Television Premiere Dates – 2013-14 Season – Week 2

TV nerds, more season/series premiere dates for ya. Not much appeals to me this coming week, but here are a few shows of note (with added commentary):

Monday 9/16:
8PM – FOX – Bones (I’m seriously considering giving this show up… it was just terrible last season)
9PM – FOX – Sleepy Hollow (My wife put it best: “Wait, that’s *not* a CW show? How is that show not on the CW?”)

Tuesday 9/17:
8:30PM – FOX – Brooklyn Nine-Nine (I probably won’t watch it, but for 30 minute comedy fans, it has a really good cast, so probably worth checking out)

Friday 9/20:
9PM – PBS – The Hollow Crown (BBC produced Shakespeare on PBS… you could do a lot worse… in fact, if watched anything else on TV this week you did)

That’s all the stuff this week that I even remotely care about. I’m sure some shitty reality shows start too, but fuck those things.

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Television Premiere Dates – 2013-14 Season – Week 1

OK TV nerds, the new season is on us. A couple shows worth watching are starting this week.

Tuesday 9/10:
10PM – FX – Sons of Anarchy

Friday 9/13:
7PM – Nickelodeon – Legend of Korra

Yeah, that’s it for this week. Other stuff is starting, for sure, but it looks like broadcast premieres don’t really start till next week.

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Yoda Says: “Better idea for prequel movies, these are.”

funny-star-wars-5-facebook-cover-timeline-banner-for-fb

If you’re anything like me, you know that there have been only 3 Star Wars movies. Just three. THREE. Those more recent abominations were just fan-fic that somehow got greenlit by the movie studios. But are they actualy Star Wars movies? No.

Nooooooooo

Also? Fuck no. No. No no no no no.

They were terrible, from start to finish. And what’s really sad is, they could have been great. As the guy in the videos below so eloquently lays out, the movies could have been brilliant.

So, give them a watch. He has only posted the videos for Episode’s 1 and 2 so far, but they’re so, so much better than the steaming pile of wampa feces that the other movies were.

So what do you think? Personally, I think that the day George Lucas dies these need to go immediately into production. Maybe even before that. Actually, let’s just not wait and do it right now. Which is much more likely now that he no longer controls the Star Wars universe. But until the day that this happens, and until Disney puts out a new good Star Wars movie, there will remain three and only three Star Wars movies.

Prequels

Period.

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2 minute movie review: Europa Report

europaposter

For those unaware of the new movie “Europa Report”, which very likely is almost every single one of you, pay attention: this is a movie you want to see.

The movie, a near-future, found footage style science fiction movie, follows six astronauts as they travel to Jupiter’s moon Europa. It’s directed by Sebastian Cordeo, who in the past directed… um… honestly, I’d never heard of any of the movies he’d directed before, but based on this movie I suspect that they’re pretty good and will be viewing them as soon as possible. The pacing of the movie is deliberate, but never slow, and Cordeo makes good use of silent pauses to keep tension at a steady level. The story is simple, but not stupid. The deeper message is there, but they let you think about it rather than shoving it in your face like you’re an idiot, which I appreciate quite a lot.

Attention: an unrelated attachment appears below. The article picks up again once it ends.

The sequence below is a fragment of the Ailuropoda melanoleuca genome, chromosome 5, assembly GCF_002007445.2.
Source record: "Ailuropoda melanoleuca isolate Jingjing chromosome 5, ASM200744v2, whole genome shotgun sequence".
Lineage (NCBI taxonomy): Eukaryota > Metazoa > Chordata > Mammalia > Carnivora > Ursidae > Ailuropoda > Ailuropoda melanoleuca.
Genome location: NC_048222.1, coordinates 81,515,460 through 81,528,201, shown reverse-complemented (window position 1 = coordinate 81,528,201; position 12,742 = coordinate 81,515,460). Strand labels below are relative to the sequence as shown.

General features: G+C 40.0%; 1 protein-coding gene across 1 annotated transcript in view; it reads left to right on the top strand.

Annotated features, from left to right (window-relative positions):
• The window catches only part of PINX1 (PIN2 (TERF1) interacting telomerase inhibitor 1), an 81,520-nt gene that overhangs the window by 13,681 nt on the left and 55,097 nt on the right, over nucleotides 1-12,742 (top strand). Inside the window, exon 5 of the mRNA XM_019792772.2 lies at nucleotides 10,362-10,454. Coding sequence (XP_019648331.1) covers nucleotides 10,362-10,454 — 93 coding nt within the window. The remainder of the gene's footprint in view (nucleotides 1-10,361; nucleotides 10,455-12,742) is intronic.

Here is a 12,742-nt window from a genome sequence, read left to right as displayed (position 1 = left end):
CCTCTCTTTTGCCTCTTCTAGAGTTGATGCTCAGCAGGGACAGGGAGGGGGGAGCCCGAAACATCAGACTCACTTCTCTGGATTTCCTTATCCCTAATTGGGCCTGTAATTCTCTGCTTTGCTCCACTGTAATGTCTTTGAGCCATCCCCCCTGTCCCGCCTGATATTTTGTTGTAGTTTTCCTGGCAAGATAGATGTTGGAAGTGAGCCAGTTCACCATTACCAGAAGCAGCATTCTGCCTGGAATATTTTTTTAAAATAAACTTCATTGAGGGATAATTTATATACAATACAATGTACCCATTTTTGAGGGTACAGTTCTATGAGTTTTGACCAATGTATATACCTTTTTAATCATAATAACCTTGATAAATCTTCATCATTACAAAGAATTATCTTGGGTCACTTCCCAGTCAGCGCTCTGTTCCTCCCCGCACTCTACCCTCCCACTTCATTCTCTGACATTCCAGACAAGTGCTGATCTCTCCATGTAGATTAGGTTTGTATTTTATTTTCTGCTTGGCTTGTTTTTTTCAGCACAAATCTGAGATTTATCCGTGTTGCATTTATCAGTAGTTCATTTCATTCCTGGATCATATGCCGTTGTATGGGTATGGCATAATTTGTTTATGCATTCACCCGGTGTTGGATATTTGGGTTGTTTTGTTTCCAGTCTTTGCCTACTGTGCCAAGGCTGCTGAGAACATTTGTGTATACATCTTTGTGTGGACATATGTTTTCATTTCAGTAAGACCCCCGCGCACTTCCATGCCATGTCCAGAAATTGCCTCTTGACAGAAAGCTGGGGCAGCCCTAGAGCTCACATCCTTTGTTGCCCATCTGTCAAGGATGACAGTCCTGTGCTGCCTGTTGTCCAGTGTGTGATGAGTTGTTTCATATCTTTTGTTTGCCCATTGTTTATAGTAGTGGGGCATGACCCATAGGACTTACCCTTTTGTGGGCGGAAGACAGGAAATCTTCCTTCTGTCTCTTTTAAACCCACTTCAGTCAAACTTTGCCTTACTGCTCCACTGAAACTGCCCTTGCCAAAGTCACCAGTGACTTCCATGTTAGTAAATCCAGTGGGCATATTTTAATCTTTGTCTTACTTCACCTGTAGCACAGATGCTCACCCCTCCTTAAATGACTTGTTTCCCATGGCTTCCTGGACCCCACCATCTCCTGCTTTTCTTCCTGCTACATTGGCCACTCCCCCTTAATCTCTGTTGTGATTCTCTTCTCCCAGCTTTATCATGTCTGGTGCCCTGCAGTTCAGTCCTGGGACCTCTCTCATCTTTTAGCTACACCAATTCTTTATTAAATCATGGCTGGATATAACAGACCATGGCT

EUROPA-REPORT

“This movie is good to go!”

The cast is, frankly, fantastic. And as a true ensemble cast there is no one lead, so every part must be strong; and they all are. You’ll know some of the actors: Sharlto Copley, best known from another nerd-porn movie “District 9”, is truly touching. Michael Nyqvist, who is probably most known for playing the lead in the original “The Girl With the Dragon Tattoo” and sequels, is perfect as a gruff engineer, balancing a touch of menace with healthy doses of emotional fragility. Karolina Wydra, who I know best from “House M.D.” where she played House’s prostitute wife, but is also currently in “True Blood”, handles the role of the idealist scientist deftly. Anamaria Marinca was simply amazing, and when she hurt, you hurt. Embeth Davidtz (who you know from… well… a lot) as the non-narrator keeps you wanting more. All the rest of the cast? Also awesome.

vZNpYhO

In space, no one can hear you eat Skittles.

The special effects are believable, never overdone, and make you want to go into space. Well, make you want to go into space even more. The soundtrack is of special mention, as it captures the feeling of the film perfectly without ever getting in the way. It should be noted that the soundtrack was done by Bear McCreary, who has done some of the best sci-fi soundtracks out there: “Battlestar Galactica”, “Terminator: The Sarah Connor Chronicles”, “The Walking Dead”… it’s no wonder the movie sounds as good as it does.

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Tell me you don’t want to be standing right there. Right. Now.

All said, there is very little about the movie I didn’t enjoy. The fact that the science was treated as actual science, and not something that just got in the way of the plot, was more than refreshing. It wasn’t a 2 week trip to Jupiter, it was a 2 year trip. There is no artificial gravity without spinning part of the spaceship. The acting felt honest. The movie never felt overdone or gratuitous. And in the end, all I really wanted was for their mission to actually happen in real life, which is the sign of a good sci-fi story.

Europa-Report-3

Please let me tag along if you actually launch this mission.

The movie is already out on iTunes and Google Play, and is due out in theaters on August 2nd. Go see it.

http://www.europaventuresllc.com/
https://www.facebook.com/europareport
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The Prime Dirsextive

1 -Sex in space

I’ve been tumbling a thought around in my head the past few days, an idea that I just can’t seem to let go of. One of those thoughts that, once in your brain, even if it only makes an appearance every so often, keeps showing up. I’ve only briefly put any real effort into thinking it through, and so far haven’t come to any conclusions, but I’d like to put it out into the world to be considered by others.

It all started when I read this Savage Chickens comic :

chickenriker